Disney CEO Iger: Still 'Room to Increase Pricing'
Walt Disney’s fiscal third quarter was its best ever—earnings per share grew 31 percent to $1.01,beating Wall Street expectationsby 8 cents. We sat down with CEO Bob Iger to talk about what drives the upside.
Bottom line: People are still willing to spend for quality, Iger said, as people are flocking to Disney parks and spending more money there. The advertising business is looking better, though there’s not much visibility. And "The Avengers," which has grossed nearly $1.5 billion worldwide, drove massive growth at the studio division.
Disney’s revenue increased 4 percent to $11.2 billion, not the 6-percent increase Wall Street expected. But Iger said that shortfall was partly due to a change in the way the ESPN affiliate fee revenue was recognized, which shifted $140 million out of the quarter. Disney does not provide guidance.
Iger said that economic weakness in Europe is impacting business, with modest declines in visits to its parks, the business segment most susceptible to economic volatility. But Asia has been delivering strong results and in the US, the strength of Disney’s brands seems to be outweighing economic weakness. Iger saying they see consumers “willing to step up and pay for products they believe in.” The key is that the company has to continue to invest—in attractions like the new Cars Land.
Disney has been increasing pricing at the parks and Iger said there’s still “room to increase pricing” further. He “views the environment with some degree of caution” but said he’s confident that the company will continue to have “price elasticity.” And despite higher prices, consumers are booking more rooms both at the theme parks and on the cruise ships, where occupancy is 94 percent.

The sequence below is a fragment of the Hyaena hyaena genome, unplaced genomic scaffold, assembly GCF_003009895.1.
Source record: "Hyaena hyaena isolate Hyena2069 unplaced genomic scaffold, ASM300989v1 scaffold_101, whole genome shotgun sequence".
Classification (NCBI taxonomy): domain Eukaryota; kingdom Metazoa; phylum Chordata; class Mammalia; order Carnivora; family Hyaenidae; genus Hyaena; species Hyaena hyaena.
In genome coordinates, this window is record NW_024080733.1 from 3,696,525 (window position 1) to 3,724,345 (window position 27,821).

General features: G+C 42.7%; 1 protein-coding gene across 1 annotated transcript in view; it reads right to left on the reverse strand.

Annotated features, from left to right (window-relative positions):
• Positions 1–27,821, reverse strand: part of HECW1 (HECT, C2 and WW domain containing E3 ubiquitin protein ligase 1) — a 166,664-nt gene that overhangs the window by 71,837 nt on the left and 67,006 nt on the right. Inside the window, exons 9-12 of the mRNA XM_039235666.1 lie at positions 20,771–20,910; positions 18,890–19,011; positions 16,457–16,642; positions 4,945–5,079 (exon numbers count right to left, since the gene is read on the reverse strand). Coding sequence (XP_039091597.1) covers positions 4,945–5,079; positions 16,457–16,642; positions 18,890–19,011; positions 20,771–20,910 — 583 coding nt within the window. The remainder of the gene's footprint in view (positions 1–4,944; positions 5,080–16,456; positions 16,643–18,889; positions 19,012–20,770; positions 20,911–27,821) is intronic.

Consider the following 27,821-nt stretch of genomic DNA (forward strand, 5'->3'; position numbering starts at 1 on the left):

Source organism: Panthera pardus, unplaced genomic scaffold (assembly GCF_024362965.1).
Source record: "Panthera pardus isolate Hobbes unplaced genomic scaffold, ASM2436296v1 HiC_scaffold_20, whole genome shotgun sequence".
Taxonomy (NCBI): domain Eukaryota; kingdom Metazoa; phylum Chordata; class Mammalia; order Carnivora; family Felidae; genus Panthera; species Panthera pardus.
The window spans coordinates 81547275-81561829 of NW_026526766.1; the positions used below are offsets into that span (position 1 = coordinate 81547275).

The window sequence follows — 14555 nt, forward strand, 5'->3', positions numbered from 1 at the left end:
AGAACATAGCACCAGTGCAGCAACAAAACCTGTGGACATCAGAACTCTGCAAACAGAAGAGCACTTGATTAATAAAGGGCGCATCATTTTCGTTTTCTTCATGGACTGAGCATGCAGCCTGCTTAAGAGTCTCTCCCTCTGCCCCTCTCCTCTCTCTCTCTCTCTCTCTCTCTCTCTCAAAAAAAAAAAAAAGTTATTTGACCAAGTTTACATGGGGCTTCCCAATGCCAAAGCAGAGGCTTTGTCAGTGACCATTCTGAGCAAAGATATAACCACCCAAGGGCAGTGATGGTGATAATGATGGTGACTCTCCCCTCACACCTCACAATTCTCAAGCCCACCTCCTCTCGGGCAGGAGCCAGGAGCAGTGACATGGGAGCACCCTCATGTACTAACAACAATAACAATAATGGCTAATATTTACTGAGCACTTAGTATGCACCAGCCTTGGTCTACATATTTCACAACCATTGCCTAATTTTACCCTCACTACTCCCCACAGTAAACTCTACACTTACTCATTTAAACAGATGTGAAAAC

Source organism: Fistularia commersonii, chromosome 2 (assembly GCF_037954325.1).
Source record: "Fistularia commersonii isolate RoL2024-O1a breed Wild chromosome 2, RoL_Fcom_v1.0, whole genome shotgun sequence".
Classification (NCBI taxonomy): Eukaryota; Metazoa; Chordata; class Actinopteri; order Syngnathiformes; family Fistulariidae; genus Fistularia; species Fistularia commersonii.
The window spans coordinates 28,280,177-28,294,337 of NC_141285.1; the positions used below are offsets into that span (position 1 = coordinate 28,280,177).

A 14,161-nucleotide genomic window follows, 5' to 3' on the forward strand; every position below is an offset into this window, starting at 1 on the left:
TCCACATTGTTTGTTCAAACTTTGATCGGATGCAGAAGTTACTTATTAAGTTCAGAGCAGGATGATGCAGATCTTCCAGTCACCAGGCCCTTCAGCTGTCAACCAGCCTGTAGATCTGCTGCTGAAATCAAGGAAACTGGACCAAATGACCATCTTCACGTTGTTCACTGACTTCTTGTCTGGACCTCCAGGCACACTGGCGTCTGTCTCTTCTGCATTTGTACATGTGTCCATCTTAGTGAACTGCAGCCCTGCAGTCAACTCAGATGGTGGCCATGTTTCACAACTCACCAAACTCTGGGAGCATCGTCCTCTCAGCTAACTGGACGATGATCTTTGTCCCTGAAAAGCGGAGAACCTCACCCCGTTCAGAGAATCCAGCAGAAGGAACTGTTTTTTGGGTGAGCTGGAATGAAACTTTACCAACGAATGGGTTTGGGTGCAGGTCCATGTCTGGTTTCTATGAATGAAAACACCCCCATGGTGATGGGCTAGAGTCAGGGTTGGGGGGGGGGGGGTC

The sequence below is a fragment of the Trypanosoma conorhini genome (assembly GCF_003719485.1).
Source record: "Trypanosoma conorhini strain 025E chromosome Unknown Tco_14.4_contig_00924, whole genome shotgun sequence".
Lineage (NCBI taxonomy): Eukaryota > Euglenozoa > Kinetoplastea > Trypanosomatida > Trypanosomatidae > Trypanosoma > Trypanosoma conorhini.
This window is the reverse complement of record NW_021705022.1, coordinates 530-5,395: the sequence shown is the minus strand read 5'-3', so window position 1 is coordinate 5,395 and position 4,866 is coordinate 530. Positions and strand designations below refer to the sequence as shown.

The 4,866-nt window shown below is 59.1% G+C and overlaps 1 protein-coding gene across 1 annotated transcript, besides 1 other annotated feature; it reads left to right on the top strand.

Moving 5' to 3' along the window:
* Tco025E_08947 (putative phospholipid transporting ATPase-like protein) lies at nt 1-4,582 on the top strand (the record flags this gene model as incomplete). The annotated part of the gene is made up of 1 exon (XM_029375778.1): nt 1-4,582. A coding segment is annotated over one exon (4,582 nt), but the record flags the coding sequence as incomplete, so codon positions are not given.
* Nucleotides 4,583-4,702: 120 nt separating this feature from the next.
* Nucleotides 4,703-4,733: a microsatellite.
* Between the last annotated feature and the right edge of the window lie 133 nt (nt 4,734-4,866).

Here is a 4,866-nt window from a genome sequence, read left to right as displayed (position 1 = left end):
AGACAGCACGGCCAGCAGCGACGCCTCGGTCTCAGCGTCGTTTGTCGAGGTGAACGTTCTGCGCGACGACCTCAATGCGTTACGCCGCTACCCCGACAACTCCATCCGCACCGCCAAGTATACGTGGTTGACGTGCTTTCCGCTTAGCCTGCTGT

His outlook is also upbeat for the company’s biggest division, the media networks. He sees a “relatively strong environment for raising subscription fees for the channels we have.” Though he’s bullish about advertising across the cable networks—Disney Channel and ESPN in particular—and more cautious about ABC. Noting that ABC had some “ratings issues,” he called ABC’s Upfront ad sales period “relatively decent.” ABC sold about 80 percent of its ad inventory and continued to sell ads even after the typical Upfront sales period ended, he said.
Iger also discussed a future revenue stream—advertising embedded into its new iPad apps—which the company hopes to roll out this fall. He described the rollout of apps that give Comcast subscribers access to live and on-demand content as a success, saying that they’re in negotiations with other cable and satellite TV companies to include access to such apps. The new ad format, which Disney would embed into those apps, would be an additional, incremental revenue.
Facebook was a hot topic in the earnings call, as was Disney’s investment in social gaming on the heels of Zynga’s disappointing results. Iger said that, even though the company’s investment in social gaming has been “modest,” it still sees growth in the space, pointing to Facebook’s new App Center as a key new way to draw in new customers.
Iger also weighed in on the potential of its deal with YouTube , calling it “much more” than just a branding tool, saying there’s an opportunity to increase consumption and, in turn, revenue. Disney’s Interactive division continues to lose money, but at about half the rate it did a year ago.
BOTTOM: -By CNBC's Julia Boorstin
-By CNBC's Julia Boorstin
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